Teju Cole, writing for the New Yorker, is baffled that someone as well-read as President Obama could (would?) make the moral choices to use drone strikes and other tough tactics in the War on Terror.
How on earth did this happen to the reader in chief? What became of literature’s vaunted power to inspire empathy? Why was the candidate Obama, in word and in deed, so radically different from the President he became? ...
According to a report in the New York Times, the targets of drone strikes are selected for death at weekly meetings in the White House; no name is added to the list without the President’s approval. Where land mines are indiscrimate, cheap, and brutal, drones are discriminate, expensive, and brutal. And yet they are insufficiently discriminate: the assassination of the Taliban chief Baitullah Mehsud in Pakistan in 2009 succeeded only on the seventeenth attempt.
The sixteen near misses of the preceding year killed between two hundred and eighty and four hundred and ten other people. Literature fails us here. What makes certain Somali, Pakistani, Yemeni, and American people of so little account that even after killing them, the United States disavows all knowledge of their deaths? How much furious despair is generated from so much collateral damage?
Alan Jacobs cautions against expecting literature alone to guide moral judgements.
For most people literature has limited power to do character-shaping because of the limited range of ways it involves the person. (There are of course exceptions to this rule — I think of William Cobbett, for instance, whose whole life was, according to his own account, altered by reading Jonathan Swift. But even then I can’t help thinking that that could only happen because a whole range of complex experiences had prepared him to receive precisely what Swift had to say.)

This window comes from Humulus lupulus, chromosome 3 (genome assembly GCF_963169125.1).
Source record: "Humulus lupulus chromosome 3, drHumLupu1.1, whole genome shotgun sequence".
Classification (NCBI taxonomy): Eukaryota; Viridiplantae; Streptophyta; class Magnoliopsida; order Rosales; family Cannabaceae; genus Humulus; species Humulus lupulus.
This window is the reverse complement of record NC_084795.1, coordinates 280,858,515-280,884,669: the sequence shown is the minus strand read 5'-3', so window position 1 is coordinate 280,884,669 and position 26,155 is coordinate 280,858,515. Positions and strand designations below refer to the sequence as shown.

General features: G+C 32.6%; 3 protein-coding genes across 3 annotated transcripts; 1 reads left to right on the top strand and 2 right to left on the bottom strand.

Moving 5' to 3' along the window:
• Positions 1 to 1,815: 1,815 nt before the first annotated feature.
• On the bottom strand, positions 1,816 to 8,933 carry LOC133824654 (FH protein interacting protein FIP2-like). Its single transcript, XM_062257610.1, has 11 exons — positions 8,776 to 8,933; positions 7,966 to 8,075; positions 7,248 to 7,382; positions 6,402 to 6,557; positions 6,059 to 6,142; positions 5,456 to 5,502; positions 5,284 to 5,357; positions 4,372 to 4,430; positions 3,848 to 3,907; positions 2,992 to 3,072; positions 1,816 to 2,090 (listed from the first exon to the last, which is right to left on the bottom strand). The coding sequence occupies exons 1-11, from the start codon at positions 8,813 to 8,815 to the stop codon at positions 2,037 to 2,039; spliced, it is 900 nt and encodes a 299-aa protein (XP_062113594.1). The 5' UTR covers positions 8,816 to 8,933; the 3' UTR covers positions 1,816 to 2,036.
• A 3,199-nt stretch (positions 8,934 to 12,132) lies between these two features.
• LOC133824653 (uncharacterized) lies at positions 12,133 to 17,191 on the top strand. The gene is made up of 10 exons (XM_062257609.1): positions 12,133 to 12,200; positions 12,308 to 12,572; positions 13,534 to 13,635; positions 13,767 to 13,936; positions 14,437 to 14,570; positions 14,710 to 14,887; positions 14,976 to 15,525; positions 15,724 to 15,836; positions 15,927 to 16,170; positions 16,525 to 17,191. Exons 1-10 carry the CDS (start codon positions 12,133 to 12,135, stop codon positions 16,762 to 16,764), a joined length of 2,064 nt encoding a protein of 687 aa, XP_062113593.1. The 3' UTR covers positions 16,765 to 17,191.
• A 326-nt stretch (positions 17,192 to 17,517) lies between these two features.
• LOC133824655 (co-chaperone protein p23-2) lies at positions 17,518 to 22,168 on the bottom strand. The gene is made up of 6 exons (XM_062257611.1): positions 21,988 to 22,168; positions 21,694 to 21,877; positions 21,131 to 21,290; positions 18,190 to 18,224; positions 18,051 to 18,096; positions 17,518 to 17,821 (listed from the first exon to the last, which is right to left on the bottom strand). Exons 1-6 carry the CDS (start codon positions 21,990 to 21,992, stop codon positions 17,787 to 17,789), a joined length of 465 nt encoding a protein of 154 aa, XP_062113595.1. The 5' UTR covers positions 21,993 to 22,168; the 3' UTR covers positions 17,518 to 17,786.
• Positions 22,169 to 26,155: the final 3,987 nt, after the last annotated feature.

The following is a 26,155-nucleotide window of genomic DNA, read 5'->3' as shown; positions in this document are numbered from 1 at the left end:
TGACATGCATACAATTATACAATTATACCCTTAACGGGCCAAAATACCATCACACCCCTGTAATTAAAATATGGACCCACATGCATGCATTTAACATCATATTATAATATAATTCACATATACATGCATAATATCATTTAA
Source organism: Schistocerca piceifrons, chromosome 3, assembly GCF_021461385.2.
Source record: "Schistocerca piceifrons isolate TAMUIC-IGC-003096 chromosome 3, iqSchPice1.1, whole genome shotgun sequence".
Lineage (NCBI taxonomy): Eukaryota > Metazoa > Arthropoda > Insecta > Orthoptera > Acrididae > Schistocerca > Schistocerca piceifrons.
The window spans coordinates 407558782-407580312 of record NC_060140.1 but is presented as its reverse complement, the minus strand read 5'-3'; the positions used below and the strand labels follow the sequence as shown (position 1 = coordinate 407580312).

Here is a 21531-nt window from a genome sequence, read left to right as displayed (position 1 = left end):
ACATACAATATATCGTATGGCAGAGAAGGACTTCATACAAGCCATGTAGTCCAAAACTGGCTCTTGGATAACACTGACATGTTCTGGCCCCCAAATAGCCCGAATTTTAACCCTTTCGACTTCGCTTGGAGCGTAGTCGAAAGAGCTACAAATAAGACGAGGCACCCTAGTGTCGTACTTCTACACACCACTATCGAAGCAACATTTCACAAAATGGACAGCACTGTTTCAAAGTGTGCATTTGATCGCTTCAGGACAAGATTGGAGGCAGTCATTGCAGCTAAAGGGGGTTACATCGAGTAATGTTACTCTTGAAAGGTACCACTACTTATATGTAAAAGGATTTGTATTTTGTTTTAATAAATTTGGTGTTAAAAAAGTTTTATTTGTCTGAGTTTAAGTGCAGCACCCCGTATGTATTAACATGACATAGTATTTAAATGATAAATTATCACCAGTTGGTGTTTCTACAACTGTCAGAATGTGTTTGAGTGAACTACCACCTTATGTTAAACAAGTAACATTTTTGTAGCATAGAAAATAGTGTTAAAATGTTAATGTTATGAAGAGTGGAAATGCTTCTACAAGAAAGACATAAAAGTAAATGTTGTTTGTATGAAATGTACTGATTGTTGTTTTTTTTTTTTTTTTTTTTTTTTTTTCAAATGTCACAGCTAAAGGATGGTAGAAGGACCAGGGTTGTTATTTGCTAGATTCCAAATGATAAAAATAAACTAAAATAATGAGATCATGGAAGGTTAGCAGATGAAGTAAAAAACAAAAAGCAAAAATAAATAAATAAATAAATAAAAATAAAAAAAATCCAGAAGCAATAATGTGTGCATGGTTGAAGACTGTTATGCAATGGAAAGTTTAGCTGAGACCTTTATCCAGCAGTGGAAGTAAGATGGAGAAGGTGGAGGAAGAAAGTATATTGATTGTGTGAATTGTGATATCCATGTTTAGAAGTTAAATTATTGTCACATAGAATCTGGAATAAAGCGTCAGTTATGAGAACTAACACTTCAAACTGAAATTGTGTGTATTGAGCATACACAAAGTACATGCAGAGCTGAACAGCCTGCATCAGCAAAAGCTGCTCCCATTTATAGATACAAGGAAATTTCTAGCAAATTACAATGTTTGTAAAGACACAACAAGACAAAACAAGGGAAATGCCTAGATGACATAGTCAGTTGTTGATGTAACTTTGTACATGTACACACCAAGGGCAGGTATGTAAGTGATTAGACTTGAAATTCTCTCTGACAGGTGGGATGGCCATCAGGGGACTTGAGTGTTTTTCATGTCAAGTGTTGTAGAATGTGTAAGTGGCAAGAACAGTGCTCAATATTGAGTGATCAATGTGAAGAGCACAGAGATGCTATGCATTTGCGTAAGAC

Various forms of ritual enactment — Yoni Appelbaum is working on some of these matters in his dissertation-in-progress, and I put the point this way after corresponding with him — seem to me to have much greater power because (a) they engage our sensorium more completely and (b) they benefit from repetition. ...
The complex social and cultural forces that find their embodiment in rituals — family rituals, educational ones, religious ones — are what determine how we read literature, how we are able to read literature. Literature in itself has, comparatively, very little power — but in conjunction with those forces, and primarily in their service, it can indeed help to change lives.
Finally, Ari Kohen draws inspiration from Richard Rorty's superb Contingency, Irony, and Solidarity:
[W]e don’t know whether or not President Obama is at war with himself about these drones strikes, but it’s certainly important for me to imagine that he is, that he is deeply disturbed by them or at the very least that he doesn’t undertake them lightly. This allows me to cling to the image of Obama as our deeply-conflicted reader-in-chief, someone who cares about the suffering of others because he has read “the sort of long, sad, sentimental story that begins, ‘Because this is what it is like to be in her situation – to be far from home, among strangers,’ or ‘Because she might become your daughter-in-law,’ or ‘Because her mother would grieve for her’” (185).
Whether or not Obama is conflicted, ultimately, doesn’t much matter for the people whose deaths he has ordered or for those who were merely nearby. But I think it does matter a great deal for us. This isn’t, after all, really a debate about the transformative potential of literature; it’s a debate about our public beliefs and opinions with regard to the suffering of those who are different from us and who might (but also might not) threaten us in some way. We must ask ourselves, how we will treat those people and how our thoughts on the matter reflect our understanding of ourselves as political liberals.
I'm going to revisit Rorty for a while. In the meantime, debate away. This is the type of thread that should be very interesting.